The first Pacific Island woman to win a pro singles title says her tennis career is "in limbo" as a result of Covid-19.
Papua New Guinea's Abigail Tere-Apisah won a US$25,000 ITF event in Singapore 11 months ago, which helped her regain a place in the top 300 in the WTA rankings.
She also collected three gold medals at last year's Pacific Games in Samoa, winning the women's singles, doubles and team titles.
But the Port Moresby-based right-hander said the suspension of all professional tournaments until July has left her in a tough spot.
"The difficult part for us is that because this is kind of our livelihood. That's put on hold so a lot of people are kind of in a limbo - we don't really know what to do."
"People have been playing tennis basically all their lives, that's all they know, so it's just a crazy, weird time," she said.
Men's world number one Novak Djokovic and fellow superstars Rafael Nadal and Roger Federer are headlining plans for a Player Relief Fund, which it's hoped will raise up to US$10,000 each for players ranked between 250 and 700 in the world.
Abigail Tere-Apisah is currently ranked 380 in the world and hopes something similar can be arranged in the women's game.
"I've seen that there's a petition circulating arounds about ITF and WTA, the organsations, helping the players because the players outside top 100 are literally earning nothing right now, so hopefully something can be worked out to help the players."
Tere-Apisah, 27, had made a strong start to 2020 before all tournaments were cancelled in response to the coronavirus pandemic, initially until April before being extended to mid July.
The Pacific Oceania number one played four tournaments in the space of five weeks - in Thailand, Tasmania and Perth - winning nine of her 13 matches, including the scalp of top seed and world number 154 Arina Rodinonova in her final tournament before proceedings were called to a halt.
"It's just so crazy to think that everything's just happened and changed - now that the tour's been cancelled and everything's been cancelled it's so weird."
The Papua New Guinea trail-blazer had been set to continue her momentum with back to back events in Canberra before returning to Asia and then England in time for the grass-court season. But it wasn't to be.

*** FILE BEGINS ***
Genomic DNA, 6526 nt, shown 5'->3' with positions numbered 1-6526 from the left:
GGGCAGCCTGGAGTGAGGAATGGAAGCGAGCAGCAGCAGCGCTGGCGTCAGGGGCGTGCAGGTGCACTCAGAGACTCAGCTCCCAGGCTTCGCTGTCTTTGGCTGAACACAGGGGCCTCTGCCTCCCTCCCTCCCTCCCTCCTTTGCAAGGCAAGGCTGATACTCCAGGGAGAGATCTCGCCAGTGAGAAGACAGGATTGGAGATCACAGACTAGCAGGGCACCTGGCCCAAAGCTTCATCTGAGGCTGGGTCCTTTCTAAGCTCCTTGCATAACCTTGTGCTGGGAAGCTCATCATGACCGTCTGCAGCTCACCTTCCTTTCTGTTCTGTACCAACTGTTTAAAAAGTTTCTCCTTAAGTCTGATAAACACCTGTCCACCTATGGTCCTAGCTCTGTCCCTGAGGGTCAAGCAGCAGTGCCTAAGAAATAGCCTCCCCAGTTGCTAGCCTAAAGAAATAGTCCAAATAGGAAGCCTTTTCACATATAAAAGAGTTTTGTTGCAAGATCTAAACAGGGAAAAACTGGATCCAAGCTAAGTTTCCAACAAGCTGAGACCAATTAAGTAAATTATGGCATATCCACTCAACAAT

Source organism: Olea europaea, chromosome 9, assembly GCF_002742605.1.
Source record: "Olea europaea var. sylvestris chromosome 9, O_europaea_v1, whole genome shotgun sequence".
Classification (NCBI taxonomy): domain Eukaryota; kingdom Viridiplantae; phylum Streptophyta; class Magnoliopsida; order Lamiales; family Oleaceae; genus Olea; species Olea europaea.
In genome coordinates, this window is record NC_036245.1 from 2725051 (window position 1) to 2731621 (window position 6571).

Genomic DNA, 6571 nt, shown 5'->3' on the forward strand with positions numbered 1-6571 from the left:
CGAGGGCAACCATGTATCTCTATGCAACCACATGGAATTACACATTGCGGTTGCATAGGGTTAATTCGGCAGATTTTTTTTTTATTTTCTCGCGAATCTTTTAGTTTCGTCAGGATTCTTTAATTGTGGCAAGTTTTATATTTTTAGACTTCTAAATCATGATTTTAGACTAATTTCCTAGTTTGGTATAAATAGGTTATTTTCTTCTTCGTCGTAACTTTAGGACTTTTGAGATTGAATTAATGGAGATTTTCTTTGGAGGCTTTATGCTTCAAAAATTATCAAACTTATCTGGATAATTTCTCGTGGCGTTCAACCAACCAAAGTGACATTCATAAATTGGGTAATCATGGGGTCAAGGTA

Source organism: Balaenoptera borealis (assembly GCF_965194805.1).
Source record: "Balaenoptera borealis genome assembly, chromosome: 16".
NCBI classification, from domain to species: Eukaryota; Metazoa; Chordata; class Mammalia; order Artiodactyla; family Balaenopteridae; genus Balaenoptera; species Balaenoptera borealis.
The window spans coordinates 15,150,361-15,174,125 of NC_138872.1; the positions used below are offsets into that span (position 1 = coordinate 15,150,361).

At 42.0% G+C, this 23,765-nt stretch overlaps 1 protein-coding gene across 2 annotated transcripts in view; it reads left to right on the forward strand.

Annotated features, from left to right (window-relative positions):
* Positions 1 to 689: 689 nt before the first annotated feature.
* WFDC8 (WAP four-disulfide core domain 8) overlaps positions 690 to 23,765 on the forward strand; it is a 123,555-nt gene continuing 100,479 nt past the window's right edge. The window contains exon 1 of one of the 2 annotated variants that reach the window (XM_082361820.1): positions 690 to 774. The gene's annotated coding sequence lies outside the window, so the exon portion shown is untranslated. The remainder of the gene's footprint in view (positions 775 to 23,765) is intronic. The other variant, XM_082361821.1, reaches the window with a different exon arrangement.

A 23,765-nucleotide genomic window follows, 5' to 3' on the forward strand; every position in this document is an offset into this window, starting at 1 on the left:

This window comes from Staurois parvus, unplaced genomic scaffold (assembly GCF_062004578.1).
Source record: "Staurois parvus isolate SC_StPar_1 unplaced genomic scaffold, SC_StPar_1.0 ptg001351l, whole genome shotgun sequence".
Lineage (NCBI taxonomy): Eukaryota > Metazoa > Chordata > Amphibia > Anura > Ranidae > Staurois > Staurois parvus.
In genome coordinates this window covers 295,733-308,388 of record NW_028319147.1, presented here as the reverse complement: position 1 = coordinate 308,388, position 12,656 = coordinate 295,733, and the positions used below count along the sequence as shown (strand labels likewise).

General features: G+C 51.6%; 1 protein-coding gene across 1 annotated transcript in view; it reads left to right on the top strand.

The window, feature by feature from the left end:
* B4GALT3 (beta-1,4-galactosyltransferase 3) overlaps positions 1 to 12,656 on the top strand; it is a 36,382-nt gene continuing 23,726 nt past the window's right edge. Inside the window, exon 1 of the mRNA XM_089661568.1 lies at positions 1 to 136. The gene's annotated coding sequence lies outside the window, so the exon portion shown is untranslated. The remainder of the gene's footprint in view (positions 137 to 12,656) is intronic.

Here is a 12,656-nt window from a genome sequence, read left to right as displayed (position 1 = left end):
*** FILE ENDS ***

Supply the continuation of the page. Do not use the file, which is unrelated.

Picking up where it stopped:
"When I went back down to Australia I just knew this feeling, like I was getting a little bit better as the matches were going on, so it's a bit of a bummer that everything happened the way it did and the tournaments were cancelled," she said.
"Now it just feels like you have to start again, square one again."
Instead, Abigail Tere-Apisah is back home with her sister - fellow Pacific Games gold medallist Marcia - and her parents in Port Moresby for the foreseeable future.
"I haven't picked up a racquet yet - it's just nice to take a little bit of a break - but I'm at the stage now where I'm kind of really missing playing."
"I've just basically been going to the gym in the mornings with my sister and my boyfriend, trying to stay fit and healthy, but other than that there's really nothing much going on since we had the lockdown here in PNG."
Even the gym is now out of bounds after new measures were introduced on Thursday to prevent the spread of Covid-19 in PNG, including a curfew between 8pm and 6am and a ban on all public gatherings and public transport.
Tere-Apisah admits there's only so many games of cards that she and her family can play before the boredom sets in.
But, while it's not easy being cooped up at home with little much to do, she said everyone is in the same boat so you have to stay positive and be grateful for what you do have.
"It's nice that we have social media and technology to be able to keep in touch."
"A lot of my friends that are on tour now we've been able to keep in touch and figure out what everyone is doing, but it's also a nice time because we travel a lot throughout the year so it's nice that some of the players can be home with their families, spend time with their family, do other stuff, try other things so I guess in a way that's nice," she said.